• No, they don't, Matt -but 'they' think that they do! Hence the ' ' 😁 I have a strong suspicion I am way more 'normal' now than I used to be...because I have an equally strong suspicion I used to be rather odd....😂

  • Love that phrase ` The Normals`.....I actually feel more acutely alive and human since my ABI, all emotions are that much more raw and I am very aware of time passing and precious life ticking by in vibrant colour. If I am abnormal then fine, bring it on! :)

  • Being abnormal is so much better than being "normal".

    Like I usually say " 'NORMAL' is a difficulty setting on a video game" :).

  • Hehe, when people tell me I'm not normal, which does happen quite often, I have two stock responses:

    "Normal is relative- have you MET my family?"

    "A normal is a line, in relation to another line, does ANYTHING about me look straight?"

    I wouldn't want to be anyone else's definition of normal, and, when weird stuff happens, at work, which it frequently does, I'm the one who says 'This is our normal', and encourages people to deal with whatever messed-up crap is happening, alongside me, who NEVER claims to be normal.

  • I agree who wants to be "normal". Normal is the average state of things ....who wants to be average anyway.

  • Thankfully we are not "normal" or "average", we are "unique" :).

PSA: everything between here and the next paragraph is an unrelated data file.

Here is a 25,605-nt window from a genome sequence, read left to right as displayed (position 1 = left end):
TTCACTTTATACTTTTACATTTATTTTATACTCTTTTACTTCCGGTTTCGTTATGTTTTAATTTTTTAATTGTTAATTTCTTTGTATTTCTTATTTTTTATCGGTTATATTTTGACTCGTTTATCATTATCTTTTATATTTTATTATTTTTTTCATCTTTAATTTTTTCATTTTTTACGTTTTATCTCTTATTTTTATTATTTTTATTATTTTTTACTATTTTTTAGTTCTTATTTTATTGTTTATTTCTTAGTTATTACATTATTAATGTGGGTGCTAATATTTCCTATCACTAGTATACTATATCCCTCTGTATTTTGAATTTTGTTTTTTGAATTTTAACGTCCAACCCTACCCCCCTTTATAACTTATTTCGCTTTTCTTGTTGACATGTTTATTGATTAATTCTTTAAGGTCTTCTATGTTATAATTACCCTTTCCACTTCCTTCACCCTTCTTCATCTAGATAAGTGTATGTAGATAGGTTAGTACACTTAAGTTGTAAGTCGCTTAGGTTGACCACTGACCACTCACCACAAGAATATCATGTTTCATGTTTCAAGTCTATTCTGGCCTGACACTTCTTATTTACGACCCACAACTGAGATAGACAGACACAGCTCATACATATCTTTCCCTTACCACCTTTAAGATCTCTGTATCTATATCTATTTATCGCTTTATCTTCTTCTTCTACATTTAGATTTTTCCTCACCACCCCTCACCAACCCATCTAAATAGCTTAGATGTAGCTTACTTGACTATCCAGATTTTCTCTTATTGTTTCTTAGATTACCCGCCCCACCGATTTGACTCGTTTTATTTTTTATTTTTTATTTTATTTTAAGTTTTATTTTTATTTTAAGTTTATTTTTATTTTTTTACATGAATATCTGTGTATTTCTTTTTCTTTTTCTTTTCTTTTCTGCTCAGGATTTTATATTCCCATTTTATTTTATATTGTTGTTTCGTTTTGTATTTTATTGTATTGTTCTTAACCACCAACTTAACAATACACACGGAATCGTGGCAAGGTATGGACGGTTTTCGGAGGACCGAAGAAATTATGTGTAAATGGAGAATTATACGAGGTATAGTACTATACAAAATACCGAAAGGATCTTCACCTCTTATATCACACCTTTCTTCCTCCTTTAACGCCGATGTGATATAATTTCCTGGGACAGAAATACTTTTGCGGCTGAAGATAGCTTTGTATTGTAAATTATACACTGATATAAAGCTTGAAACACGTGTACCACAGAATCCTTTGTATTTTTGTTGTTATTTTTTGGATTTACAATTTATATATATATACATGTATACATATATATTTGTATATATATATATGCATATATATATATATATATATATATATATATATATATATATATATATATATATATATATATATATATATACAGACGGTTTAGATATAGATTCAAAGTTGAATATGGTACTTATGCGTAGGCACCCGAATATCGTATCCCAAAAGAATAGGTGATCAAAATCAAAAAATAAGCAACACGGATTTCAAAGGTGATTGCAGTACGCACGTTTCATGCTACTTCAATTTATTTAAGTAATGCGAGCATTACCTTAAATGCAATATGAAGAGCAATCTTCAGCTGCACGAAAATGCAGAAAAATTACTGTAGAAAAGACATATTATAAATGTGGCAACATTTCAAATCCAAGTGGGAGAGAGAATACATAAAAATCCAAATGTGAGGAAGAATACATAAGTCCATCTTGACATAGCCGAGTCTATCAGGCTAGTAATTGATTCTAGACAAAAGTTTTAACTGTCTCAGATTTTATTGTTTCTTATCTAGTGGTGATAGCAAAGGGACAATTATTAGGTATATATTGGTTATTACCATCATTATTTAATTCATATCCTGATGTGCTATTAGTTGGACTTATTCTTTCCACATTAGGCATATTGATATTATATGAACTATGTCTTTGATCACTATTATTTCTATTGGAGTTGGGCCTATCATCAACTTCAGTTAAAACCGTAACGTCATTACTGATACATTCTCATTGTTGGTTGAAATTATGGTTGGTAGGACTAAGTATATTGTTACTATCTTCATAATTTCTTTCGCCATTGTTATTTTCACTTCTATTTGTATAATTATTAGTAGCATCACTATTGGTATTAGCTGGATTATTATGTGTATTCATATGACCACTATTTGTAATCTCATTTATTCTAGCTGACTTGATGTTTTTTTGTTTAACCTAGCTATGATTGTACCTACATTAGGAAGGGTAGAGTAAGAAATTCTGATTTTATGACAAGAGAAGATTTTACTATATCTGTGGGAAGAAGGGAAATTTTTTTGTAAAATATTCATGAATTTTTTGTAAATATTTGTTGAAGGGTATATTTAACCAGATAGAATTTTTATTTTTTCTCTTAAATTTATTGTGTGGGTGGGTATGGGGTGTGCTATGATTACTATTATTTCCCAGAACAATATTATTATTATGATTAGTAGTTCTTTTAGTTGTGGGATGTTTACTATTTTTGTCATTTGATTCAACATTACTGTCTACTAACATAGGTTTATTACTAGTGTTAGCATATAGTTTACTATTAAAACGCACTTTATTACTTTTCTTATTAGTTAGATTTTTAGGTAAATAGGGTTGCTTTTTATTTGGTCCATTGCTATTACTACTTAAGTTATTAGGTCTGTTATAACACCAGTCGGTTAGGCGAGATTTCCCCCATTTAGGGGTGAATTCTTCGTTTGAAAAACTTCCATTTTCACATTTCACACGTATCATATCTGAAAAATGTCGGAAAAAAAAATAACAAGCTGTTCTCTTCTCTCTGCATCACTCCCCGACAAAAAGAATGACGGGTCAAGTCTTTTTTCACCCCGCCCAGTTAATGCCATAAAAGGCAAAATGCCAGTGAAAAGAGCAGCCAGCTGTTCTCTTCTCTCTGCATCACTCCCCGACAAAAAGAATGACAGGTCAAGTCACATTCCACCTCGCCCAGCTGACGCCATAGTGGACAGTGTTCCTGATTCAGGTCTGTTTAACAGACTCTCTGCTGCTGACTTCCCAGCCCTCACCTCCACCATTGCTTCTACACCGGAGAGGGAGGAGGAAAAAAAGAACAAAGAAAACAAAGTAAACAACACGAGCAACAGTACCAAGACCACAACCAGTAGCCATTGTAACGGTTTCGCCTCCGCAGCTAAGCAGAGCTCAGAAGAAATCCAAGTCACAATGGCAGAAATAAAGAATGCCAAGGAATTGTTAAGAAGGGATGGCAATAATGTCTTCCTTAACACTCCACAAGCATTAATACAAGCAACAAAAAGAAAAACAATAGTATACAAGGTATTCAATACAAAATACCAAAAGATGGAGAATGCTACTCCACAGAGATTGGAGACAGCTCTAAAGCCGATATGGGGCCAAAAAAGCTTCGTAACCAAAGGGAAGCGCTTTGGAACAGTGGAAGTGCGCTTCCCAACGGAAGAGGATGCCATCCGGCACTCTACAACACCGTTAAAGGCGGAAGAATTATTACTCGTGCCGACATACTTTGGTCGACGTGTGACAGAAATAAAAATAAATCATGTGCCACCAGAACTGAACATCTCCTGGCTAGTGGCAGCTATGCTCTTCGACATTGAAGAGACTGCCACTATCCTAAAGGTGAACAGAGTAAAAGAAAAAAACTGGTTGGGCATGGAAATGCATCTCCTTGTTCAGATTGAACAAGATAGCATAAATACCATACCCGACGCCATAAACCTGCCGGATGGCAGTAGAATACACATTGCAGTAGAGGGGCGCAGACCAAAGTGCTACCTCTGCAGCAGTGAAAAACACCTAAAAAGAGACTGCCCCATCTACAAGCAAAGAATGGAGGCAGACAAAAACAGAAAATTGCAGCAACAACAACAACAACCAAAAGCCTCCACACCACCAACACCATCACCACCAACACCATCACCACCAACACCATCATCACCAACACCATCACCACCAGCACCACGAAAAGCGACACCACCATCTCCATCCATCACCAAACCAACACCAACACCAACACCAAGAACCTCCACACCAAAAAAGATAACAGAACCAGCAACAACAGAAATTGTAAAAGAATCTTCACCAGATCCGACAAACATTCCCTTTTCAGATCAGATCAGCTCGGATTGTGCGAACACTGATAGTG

• Yep we are "unique", "unusual"," strange" even. Maybe a little "odd".....errr think I'll stop now, getting a little to close to the truth here

  • Hi Matt,

    From past conversations with me and others you have demonstrated a quite phenomenal memory - you have prompted me many times about things we/others have discussed, which I have then recalled. I am wondering if you have an above average ability to recall in detail, in comparison with an ordinary person ?

    I have forgotten what it feels like to have a normal memory but I believe I was pretty reliable before illness - my partner relied on me to remind him, now we try to remind each other, when we can remember ! These days I am in awe of anyone who can remember reliably, it must be a great asset !

    The Body Snatchers - I have watched it many times.The final scene when Donald Sutherland points his telling finger and opens his mouth to make that noise - shudder !

    One thing I can never forget ! : )

  • Hi Angela,

    And thanks for what you say about my memory. You make it sound as if I have a super duper memory, much like that of a robot :).

    Trust me though, it isn't THAT super.

    I do admit I have a good memory and probably a bit better than most able bodied. I think it is because I am still pretty young, as I am told. I'm 31.

    In time I reckon my memory will slowly go down the pan. I am more aware of what goes into our foods as well now, such as chemicals. There are certain foods/drinks that could lower the memory.

    There are also foods out there that can aid the brain, not just memory either.